custodia

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See also: custódia and custodiá

English[edit]

Noun[edit]

custodia (plural custodias)

  1. (rare) pyx (container for the host)

Italian[edit]

Etymology[edit]

From Latin cū̆stōdia, derived from cū̆stōs.

Pronunciation[edit]

  • IPA(key): /kusˈtɔ.dja/
  • Rhymes: -ɔdja
  • Hyphenation: cu‧stò‧dia

Noun[edit]

custodia f (plural custodie)

  1. care
  2. custody
  3. case (box)

Derived terms[edit]

Related terms[edit]

References[edit]

  • custodia in Treccani.it – Vocabolario Treccani on line, Istituto dell'Enciclopedia Italiana

Latin[edit]

Etymology[edit]

From cū̆stōs +‎ -ia.

Pronunciation[edit]

  • cū̆stōdia: (Classical) IPA(key): /kuːsˈtoː.di.a/, [kuːs̠ˈt̪oːd̪iä] or IPA(key): /kusˈtoː.di.a/, [kʊs̠ˈt̪oːd̪iä]
  • cū̆stōdia: (Ecclesiastical) IPA(key): /kusˈto.di.a/, [kusˈt̪ɔːd̪iɑ]

Noun[edit]

cū̆stōdia f (genitive cū̆stōdiae); first declension

  1. protection, safekeeping
  2. custody, guardianship

Declension[edit]

  • Root vowel length uncertain due to unclear etymology, lack of inscriptional evidence and conflicting evidence from Romance languages.

First-declension noun.

Case Singular Plural
Nominative cū̆stōdia cū̆stōdiae
Genitive cū̆stōdiae cū̆stōdiārum
Dative cū̆stōdiae cū̆stōdiīs
Accusative cū̆stōdiam cū̆stōdiās
Ablative cū̆stōdiā cū̆stōdiīs
Vocative cū̆stōdia cū̆stōdiae

Descendants[edit]

  • English: custody
  • Galician: Costoia (place name; surname)

Noun[edit]

cū̆stōdia m (genitive cū̆stōdiae); first declension

  1. (Late Latin) prisoner
    • 405 CE, Jerome, Vulgate Acts.27.42
      Militum autem consilium fuit ut custodias occiderent, ne quis cum enatasset, effugeret.
      And the soldiers' counsel was, that they should kill the prisoners, lest any of them, swimming out, should escape. (Douay-Rheims)

Declension[edit]

First-declension noun.

Case Singular Plural
Nominative cū̆stōdia cū̆stōdiae
Genitive cū̆stōdiae cū̆stōdiārum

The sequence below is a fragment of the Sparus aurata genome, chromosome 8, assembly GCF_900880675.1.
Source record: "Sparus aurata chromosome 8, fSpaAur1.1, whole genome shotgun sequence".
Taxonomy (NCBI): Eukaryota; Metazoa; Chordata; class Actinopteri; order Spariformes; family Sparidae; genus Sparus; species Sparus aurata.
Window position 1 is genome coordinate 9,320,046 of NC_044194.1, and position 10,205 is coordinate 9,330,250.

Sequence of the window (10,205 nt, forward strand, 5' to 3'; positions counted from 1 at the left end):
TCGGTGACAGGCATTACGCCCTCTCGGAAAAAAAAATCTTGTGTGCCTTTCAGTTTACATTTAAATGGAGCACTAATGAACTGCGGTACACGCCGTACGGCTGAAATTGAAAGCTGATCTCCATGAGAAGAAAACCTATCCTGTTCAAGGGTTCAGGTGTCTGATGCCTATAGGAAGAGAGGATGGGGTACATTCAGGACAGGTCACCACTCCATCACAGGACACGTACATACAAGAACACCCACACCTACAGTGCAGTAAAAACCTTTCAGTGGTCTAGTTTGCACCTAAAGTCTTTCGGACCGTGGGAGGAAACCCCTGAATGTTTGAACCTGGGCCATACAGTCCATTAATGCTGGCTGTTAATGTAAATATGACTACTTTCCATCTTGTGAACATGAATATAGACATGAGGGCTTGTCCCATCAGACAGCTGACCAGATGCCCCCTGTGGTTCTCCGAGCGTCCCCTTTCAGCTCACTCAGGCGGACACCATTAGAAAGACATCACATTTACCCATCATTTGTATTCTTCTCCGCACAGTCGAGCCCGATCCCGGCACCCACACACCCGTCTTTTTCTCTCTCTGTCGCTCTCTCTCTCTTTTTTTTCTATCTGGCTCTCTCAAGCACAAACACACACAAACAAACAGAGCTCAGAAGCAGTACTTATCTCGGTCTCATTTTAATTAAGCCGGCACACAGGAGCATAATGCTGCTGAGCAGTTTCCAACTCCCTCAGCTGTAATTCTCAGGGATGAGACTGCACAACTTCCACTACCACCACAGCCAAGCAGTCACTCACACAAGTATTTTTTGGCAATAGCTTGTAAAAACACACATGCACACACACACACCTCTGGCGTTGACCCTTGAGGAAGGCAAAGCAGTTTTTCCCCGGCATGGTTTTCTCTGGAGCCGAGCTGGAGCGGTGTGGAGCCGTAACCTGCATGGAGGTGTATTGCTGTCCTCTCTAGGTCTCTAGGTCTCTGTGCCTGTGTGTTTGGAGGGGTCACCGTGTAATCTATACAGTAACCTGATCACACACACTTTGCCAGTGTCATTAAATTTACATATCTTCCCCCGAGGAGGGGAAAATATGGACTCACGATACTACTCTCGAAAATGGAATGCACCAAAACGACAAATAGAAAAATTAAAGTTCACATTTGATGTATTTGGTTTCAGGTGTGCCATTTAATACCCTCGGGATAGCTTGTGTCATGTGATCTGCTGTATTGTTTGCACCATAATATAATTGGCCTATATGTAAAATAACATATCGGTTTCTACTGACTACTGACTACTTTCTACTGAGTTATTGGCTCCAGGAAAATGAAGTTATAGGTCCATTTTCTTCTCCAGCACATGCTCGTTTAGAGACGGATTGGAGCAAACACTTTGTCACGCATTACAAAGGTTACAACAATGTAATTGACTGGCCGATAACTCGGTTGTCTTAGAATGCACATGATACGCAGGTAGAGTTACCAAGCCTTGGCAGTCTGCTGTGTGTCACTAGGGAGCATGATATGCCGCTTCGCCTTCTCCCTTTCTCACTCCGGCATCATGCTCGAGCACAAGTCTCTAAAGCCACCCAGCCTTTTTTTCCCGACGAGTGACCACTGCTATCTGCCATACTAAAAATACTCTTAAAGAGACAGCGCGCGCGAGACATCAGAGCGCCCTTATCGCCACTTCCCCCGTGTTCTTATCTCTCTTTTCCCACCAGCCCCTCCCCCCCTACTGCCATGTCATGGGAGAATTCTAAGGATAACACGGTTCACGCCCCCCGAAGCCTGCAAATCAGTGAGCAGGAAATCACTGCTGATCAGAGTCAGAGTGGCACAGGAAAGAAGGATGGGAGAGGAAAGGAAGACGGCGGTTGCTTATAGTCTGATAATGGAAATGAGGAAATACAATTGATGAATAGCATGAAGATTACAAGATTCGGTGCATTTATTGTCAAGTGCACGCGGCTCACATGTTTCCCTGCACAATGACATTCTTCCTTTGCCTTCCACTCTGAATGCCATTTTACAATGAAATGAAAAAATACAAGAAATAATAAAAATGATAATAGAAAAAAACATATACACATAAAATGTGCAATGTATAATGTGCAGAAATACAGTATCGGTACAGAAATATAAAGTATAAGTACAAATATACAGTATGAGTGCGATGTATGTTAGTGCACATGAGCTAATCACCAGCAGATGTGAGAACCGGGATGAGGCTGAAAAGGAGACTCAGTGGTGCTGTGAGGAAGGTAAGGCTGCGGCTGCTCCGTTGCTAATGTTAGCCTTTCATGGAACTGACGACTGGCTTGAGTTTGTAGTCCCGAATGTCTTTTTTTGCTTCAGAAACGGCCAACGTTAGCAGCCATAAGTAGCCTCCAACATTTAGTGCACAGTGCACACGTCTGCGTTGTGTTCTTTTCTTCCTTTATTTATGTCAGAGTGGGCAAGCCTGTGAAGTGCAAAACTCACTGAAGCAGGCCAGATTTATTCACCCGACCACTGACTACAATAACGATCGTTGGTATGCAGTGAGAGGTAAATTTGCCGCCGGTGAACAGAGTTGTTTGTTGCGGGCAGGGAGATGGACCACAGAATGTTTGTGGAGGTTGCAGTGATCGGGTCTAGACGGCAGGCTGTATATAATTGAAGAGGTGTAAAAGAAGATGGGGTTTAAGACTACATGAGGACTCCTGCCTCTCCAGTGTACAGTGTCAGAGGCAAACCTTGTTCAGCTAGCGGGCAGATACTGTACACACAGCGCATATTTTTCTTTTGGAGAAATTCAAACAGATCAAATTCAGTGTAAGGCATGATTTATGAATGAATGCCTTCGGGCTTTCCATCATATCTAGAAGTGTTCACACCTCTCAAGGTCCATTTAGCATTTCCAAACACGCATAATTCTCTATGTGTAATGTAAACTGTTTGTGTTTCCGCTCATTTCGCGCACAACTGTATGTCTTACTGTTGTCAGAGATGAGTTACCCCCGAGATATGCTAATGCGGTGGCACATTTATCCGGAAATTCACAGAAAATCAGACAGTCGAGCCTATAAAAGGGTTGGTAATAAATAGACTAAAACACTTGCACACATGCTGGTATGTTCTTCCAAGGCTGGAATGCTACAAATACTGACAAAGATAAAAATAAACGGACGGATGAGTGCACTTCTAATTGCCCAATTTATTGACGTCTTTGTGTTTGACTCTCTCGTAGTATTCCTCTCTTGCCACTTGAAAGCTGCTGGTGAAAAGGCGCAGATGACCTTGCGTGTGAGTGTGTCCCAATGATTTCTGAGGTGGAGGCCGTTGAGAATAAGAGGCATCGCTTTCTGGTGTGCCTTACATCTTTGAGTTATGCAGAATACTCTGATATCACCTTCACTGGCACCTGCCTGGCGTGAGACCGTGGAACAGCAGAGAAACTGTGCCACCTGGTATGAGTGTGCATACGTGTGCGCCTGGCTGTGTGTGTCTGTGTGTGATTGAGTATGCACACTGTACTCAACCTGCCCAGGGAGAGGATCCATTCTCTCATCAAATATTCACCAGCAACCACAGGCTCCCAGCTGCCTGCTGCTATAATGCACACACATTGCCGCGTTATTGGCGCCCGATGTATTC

Dative cū̆stōdiae cū̆stōdiīs
Accusative cū̆stōdiam cū̆stōdiās
Ablative cū̆stōdiā cū̆stōdiīs
Vocative cū̆stōdia cū̆stōdiae

Noun[edit]

cū̆stōdiā

  1. ablative singular of cū̆stōdia

References[edit]

  • custodia in Charlton T. Lewis and Charles Short (1879) A Latin Dictionary, Oxford: Clarendon Press
  • custodia in Charlton T. Lewis (1891) An Elementary Latin Dictionary, New York: Harper & Brothers
  • custodia in Charles du Fresne du Cange’s Glossarium Mediæ et Infimæ Latinitatis (augmented edition with additions by D. P. Carpenterius, Adelungius and others, edited by Léopold Favre, 1883–1887)
  • custodia in Gaffiot, Félix (1934) Dictionnaire illustré Latin-Français, Hachette
  • Carl Meißner; Henry William Auden (1894) Latin Phrase-Book[1], London: Macmillan and Co.
    • to put some one in irons, chains: in vincula (custodiam) dare aliquem
    • to station posts, pickets, at intervals: praesidia, custodias disponere
    • to keep watch on the rampart: custodias agere in vallo
    • to keep the coast and harbours in a state of blockade: litora ac portus custodia clausos tenere
  • custodia in Harry Thurston Peck, editor (1898) Harper's Dictionary of Classical Antiquities, New York: Harper & Brothers
  • custodia in William Smith et al., editor (1890) A Dictionary of Greek and Roman Antiquities, London: William Wayte. G. E. Marindin

Spanish[edit]

Pronunciation[edit]

  • IPA(key): /kusˈtodja/, [kusˈt̪o.ð̞ja]

Etymology 1[edit]

From Latin custodia.

Noun[edit]

custodia f (plural custodias)

  1. custody
  2. safekeeping
  3. monstrance (an ornamental, often precious receptacle, especially in the Roman Catholic Church, either open or with a transparent cover, in which the Eucharistic Host is placed for veneration)
Derived terms[edit]
Descendants[edit]

Etymology 2[edit]

Verb[edit]

custodia

  1. Informal second-person singular () affirmative imperative form of custodiar.
  2. Formal second-person singular (usted) present indicative form of custodiar.
  3. Third-person singular (él, ella, also used with usted?) present indicative form of custodiar.

Further reading[edit]